Flushing Your Money Down the Toilet

"Team Granada: It was nice meeting with you yesterday to discuss possible solutions to the challenges you’ve gotten yourselves into with non-DSA approved improvements to your campus."

- Jim DiCamillo, Architect

Private businesses operate under a model that has built-in accountability. If a corporation does not generate profits, then the shareholders will demand a change in management. Therefore, when those running a corporation invest in capital improvements, they will make sure that the proper steps are taken to preserve shareholder value. Proper planning will occur, permits will be obtained and quotes will be acquired to make sure contractors offering the most value are utilized.

A charter school like Granada Hills Charter High School has no such accountability. Instead of a Governing Board approved by the investors, Granada’s administration selects the people who will oversee their operations. The state will divert education funds to their coffers regardless of how this money is misspent. As a result, the administration has ignored normal business practices and wasted money that was supposed to be used to educate students.

In order to obtain quotes for a major project, a corporation or a public agency issues a Request for Proposal (RFP) that details exactly what is needed so that potential suppliers can submit a bid. In most cases, a school District like the LAUSD would have to make sure that these requests are publically available so that the bidding process is completely open and the taxpayers are fully protected. However, as a private entity, Granada has no such requirement, even though they are publically funded. When asked for RFPs for a series of construction projects that cost at least $230,000.00 in 2015 and 2016, the school did not provide any. In fact, all of the invoices provided for this time period were from only one company, A-1 Concrete & Construction.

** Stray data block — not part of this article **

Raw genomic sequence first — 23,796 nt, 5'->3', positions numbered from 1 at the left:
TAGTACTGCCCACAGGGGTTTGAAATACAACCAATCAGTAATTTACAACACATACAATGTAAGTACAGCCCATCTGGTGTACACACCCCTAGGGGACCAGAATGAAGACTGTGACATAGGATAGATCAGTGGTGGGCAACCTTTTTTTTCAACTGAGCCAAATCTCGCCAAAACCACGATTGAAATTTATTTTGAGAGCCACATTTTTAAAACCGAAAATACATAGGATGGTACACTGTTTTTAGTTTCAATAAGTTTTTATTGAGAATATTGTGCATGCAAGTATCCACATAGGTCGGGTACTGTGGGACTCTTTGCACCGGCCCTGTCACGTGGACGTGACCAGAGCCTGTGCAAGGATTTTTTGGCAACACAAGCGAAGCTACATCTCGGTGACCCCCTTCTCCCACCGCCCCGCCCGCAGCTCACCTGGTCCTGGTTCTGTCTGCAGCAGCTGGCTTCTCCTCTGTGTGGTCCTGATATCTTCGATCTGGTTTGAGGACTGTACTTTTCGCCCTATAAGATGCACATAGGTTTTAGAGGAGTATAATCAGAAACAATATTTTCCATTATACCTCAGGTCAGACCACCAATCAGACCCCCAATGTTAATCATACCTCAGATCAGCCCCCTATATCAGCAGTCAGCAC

Without a competitive bidding process, there is no way to ensure that the public received the best possible value for the work that was performed. There is also no way to know if there were any conflicts of interest with the awarding of these contracts. Had the process been properly conducted, other companies might have notified Granada that the proposed projects would endanger “the health and safety of students, staff, and other individuals.” No such warning came from A-1 Concrete & Construction who performed the project as specified even though it did not meet the requirements of the education code or the LAUSD as Granada’s landlord.

After the LAUSD issued a Notice of Violation (NOV) for the work covered by these invoices, some of the projects, like a conversion of outdoor handball courts into weight rooms, had to be completely dismantled. The public not only lost the money that they invested in these projects, but they had to pay for the demolition. An architect estimated a ballpark cost of “$100 per square foot, including minor demolition and re-installation” to bring another part of the construction cited in the NOV up to proper code; an additional cost borne by the taxpayer.

The LAUSD Charter School Division claims that they perform “proactive and responsive” oversight of the schools under their jurisdiction, but their record suggests otherwise. It was the Facilities Services division that issued the Notice of Violation regarding the unsafe conditions on the campus. The Charter School Division did not follow up with formal notices about the financial issues highlighted by these violations. It appears that public money was allowed to be flushed away without any consequence; funds that were supposed to be used to educate our children.